Why do the uninsured pay less than those with health insurance?

From this article about medical debt:

Can anyone explain how that is possible?

If they’re counting charity cases and people who skip out on their bill with the rest of the uninsured, that would bring down the average.

These figures are how much they paid , not how much they owed, right?

You can’t squeeze blood from a stone. I’m guessing a 10k bill would put most people who can’t afford insurance into bankruptcy.

Actually (And I’d really like to see a cite on the prevalence of this), the uninsured often pay more (or are at lest billed more) for the same services. Many insurers have negotiated rates with hospitals and Medicare (I think) for one will not pay the “overhead” cost of unpaid bills. So hospitals have to charge more to those who have no ability to negoitate it away – the uninsured.

In any case I know when my insurance company dicided my son’s surgery was not covered, and we went to pay the bill, the hospital said … Oh you’re paying it? well then the bill is this and sent us a higher bill.

Yes, this is a common practice for insurance companies. If they have a large amount of business with a given facility, they will negotiate a better price. Of course the hospital benefits from this, too - getting paid 80% of the ‘nominal fee’ within two months beats the average time for uninsured payments, or the 18-24 months that Medicare/Medicaid takes to pay.

It’s possible that the uninsured left prescriptions unfilled, didn’t attend Physical rehabilitation appointments, and so on. They may be more likely to “go without” needed follow-up care, and avoid certain costs altogether because they know they will get no help with them, and cannot afford them.

Someone with insurance, on the otherhand, may have the expectation that some or all of that stuff will be covered. They may pursue follow-up care more more diligently and end up incurring more of those kinds of costs for co-pays, things that aren’t covered, and so on.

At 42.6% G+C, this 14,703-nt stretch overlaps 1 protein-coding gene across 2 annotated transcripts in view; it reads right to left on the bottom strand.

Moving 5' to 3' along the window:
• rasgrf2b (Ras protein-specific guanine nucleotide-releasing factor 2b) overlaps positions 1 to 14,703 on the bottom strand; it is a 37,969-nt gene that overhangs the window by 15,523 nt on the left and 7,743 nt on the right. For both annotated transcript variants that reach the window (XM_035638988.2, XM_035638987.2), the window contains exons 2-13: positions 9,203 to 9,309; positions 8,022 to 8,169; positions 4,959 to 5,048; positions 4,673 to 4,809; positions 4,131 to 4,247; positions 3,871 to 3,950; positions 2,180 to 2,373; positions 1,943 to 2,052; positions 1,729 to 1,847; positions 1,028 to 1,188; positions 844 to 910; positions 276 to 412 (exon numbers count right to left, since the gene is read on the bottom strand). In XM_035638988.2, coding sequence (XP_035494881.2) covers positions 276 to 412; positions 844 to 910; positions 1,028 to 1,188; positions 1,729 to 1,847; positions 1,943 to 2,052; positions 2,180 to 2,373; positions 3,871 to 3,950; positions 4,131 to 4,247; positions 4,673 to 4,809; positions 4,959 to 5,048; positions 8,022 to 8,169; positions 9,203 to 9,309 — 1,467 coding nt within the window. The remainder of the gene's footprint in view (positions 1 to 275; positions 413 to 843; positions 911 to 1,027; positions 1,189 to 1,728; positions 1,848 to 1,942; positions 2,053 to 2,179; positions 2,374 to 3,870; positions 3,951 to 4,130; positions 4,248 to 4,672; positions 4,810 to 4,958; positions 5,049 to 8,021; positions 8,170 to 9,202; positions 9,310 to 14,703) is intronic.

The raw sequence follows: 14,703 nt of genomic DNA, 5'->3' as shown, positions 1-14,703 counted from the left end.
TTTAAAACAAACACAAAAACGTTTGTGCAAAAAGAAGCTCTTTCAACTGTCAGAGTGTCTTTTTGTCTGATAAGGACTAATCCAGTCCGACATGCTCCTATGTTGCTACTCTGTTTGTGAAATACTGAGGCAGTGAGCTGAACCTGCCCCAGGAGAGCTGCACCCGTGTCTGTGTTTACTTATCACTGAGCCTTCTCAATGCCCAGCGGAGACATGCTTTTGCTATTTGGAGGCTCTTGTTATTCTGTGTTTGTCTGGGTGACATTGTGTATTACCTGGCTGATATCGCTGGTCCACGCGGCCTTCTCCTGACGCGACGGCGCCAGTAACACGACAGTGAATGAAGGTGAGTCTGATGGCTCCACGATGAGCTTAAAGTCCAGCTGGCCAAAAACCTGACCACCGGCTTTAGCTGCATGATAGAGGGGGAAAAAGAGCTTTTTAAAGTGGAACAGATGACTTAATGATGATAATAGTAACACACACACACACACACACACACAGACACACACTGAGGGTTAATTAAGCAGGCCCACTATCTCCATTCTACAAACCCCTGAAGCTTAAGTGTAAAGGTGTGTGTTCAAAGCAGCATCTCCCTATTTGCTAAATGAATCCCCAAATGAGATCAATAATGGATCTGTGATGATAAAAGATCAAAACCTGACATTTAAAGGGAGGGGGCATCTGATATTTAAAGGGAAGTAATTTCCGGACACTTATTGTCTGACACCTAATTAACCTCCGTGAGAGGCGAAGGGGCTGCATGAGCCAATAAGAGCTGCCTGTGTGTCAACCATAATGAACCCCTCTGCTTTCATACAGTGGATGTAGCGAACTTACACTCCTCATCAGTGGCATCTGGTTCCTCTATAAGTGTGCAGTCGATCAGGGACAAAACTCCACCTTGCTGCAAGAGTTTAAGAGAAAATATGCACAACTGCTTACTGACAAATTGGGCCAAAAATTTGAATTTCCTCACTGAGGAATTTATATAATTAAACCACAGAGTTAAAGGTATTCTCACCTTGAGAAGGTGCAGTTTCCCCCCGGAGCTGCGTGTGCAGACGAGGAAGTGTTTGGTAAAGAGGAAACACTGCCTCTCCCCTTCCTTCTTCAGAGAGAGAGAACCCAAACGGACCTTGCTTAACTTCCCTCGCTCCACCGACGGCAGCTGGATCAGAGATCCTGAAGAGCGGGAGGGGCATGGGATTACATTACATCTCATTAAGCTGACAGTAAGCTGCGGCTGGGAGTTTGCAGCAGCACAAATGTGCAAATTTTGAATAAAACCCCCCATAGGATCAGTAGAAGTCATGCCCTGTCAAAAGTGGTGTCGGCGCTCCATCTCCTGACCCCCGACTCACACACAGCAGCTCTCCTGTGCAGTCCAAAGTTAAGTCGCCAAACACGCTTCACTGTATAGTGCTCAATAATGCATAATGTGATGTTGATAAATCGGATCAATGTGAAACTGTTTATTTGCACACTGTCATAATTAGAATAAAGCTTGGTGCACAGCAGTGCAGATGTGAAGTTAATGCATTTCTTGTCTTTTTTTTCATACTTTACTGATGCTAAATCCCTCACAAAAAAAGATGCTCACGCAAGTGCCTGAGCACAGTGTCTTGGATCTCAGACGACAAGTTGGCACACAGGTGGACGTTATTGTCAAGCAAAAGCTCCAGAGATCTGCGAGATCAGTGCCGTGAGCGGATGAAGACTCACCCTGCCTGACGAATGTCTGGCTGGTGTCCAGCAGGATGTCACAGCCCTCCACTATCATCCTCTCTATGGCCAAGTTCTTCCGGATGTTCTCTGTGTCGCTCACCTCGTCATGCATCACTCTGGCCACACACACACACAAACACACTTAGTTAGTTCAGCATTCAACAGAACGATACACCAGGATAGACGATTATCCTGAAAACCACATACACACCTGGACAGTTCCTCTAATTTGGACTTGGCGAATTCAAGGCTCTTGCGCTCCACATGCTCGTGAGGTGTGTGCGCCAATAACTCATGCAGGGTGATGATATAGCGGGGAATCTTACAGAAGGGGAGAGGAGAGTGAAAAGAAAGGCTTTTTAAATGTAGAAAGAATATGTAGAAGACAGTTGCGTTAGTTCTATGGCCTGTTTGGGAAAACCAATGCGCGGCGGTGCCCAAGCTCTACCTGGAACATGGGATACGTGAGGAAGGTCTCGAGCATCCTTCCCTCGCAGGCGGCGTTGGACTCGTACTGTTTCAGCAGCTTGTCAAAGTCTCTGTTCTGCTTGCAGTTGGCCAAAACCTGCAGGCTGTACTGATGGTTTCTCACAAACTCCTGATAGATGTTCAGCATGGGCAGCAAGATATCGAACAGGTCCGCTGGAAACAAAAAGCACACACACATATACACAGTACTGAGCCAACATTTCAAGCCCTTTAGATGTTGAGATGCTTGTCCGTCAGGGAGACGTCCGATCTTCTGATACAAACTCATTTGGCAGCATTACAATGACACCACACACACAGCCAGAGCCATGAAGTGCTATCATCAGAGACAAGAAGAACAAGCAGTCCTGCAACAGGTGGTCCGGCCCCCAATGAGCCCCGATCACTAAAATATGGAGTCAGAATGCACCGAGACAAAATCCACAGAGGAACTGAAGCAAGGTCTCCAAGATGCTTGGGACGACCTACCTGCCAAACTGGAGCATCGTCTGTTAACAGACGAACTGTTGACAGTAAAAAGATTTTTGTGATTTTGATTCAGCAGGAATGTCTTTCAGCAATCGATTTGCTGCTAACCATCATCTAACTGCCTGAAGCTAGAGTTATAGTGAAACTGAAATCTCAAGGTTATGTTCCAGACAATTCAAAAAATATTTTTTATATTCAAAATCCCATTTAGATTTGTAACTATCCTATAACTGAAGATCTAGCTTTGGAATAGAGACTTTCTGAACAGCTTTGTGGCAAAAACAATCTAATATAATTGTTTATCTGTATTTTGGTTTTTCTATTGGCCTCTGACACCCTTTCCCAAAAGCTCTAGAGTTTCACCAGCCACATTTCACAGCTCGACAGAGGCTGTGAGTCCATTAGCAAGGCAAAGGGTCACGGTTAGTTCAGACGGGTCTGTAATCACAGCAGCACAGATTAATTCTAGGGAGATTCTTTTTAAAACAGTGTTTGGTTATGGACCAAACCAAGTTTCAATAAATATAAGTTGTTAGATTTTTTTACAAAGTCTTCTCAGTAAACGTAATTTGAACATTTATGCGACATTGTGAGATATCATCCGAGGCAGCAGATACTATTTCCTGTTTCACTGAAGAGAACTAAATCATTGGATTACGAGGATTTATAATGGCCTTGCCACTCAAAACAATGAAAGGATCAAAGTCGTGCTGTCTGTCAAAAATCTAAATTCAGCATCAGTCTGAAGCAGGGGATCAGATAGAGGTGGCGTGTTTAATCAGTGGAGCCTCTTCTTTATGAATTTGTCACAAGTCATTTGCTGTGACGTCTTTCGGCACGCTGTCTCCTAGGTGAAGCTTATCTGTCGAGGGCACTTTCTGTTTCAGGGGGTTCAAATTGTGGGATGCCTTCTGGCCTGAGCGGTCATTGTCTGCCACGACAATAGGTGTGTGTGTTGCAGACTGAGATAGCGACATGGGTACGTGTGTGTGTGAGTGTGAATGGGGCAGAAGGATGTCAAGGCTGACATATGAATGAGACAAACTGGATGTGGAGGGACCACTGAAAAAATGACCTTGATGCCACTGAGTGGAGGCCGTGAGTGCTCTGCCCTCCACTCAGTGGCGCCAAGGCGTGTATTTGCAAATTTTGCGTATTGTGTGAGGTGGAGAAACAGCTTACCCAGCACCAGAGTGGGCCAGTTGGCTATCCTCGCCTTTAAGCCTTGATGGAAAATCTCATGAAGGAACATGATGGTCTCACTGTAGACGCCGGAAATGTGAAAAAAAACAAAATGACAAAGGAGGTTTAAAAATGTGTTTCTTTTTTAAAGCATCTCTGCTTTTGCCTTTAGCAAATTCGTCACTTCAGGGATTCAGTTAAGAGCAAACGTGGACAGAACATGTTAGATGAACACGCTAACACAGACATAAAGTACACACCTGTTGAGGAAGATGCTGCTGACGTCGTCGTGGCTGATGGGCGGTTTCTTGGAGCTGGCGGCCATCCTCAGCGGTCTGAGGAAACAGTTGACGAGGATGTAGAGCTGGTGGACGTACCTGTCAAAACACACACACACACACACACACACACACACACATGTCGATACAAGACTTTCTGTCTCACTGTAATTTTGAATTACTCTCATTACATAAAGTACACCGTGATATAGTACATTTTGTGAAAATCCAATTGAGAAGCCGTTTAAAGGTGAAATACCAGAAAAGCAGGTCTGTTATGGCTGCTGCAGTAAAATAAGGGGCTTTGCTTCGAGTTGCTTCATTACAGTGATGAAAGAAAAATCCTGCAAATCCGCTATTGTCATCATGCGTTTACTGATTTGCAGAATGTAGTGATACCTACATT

Speaking only for myself, but it might be indicative of a larger trend: now that I am uninsured, I spend far less on medical costs than I would if I were insured. The reason is pretty simple. When I had insurance, I could go to the doctor for next to nothing, and get a prescription that cost me 10 bucks. Now, if I go to the doctor, it can cost me 300 or more a visit, and the medicine could cost me 50 bucks or more. Therefore, I only seek medical attention when I feel I absolutely must, instead of taking the more preventetive approach that insurance makes possible.

All fine points, but the amount of care received and the amount paid for aren’t directly related. A person could very well receive care for a catostrophic illness, pay until they were broke, then continue to receive care and declare bankrupcy on the remaining bill.

Honestly I’m surprised that uninsured people averaged such a high payout before they were broke. I’d expect it to be much lower, and I’d suspect that the fortune/inheritence/estate of people who thought they were well-off enough to just pay cash for their care and not bother with insurance are skewing the average away from the amount paid by your typical cant-afford-insurance wage-slave.

I worked in collections at a largish hospital last summer as a temp and yep, the uninsured get the full bill. Say, for example, a procedure costs $5,000. No insurance? You owe the full amount (and I note that I only saw the hospital bills, not anything from doctors, anesthesiologists, pathology, or ambulance companies). Insurance? Well, usually they had a “negotiated” rate that was anywhere from 30-70% of the bill that the uninsured would pay – so the uninsured got screwed two ways there.

Sucked. The collection practices were bordering on the unethical, as well.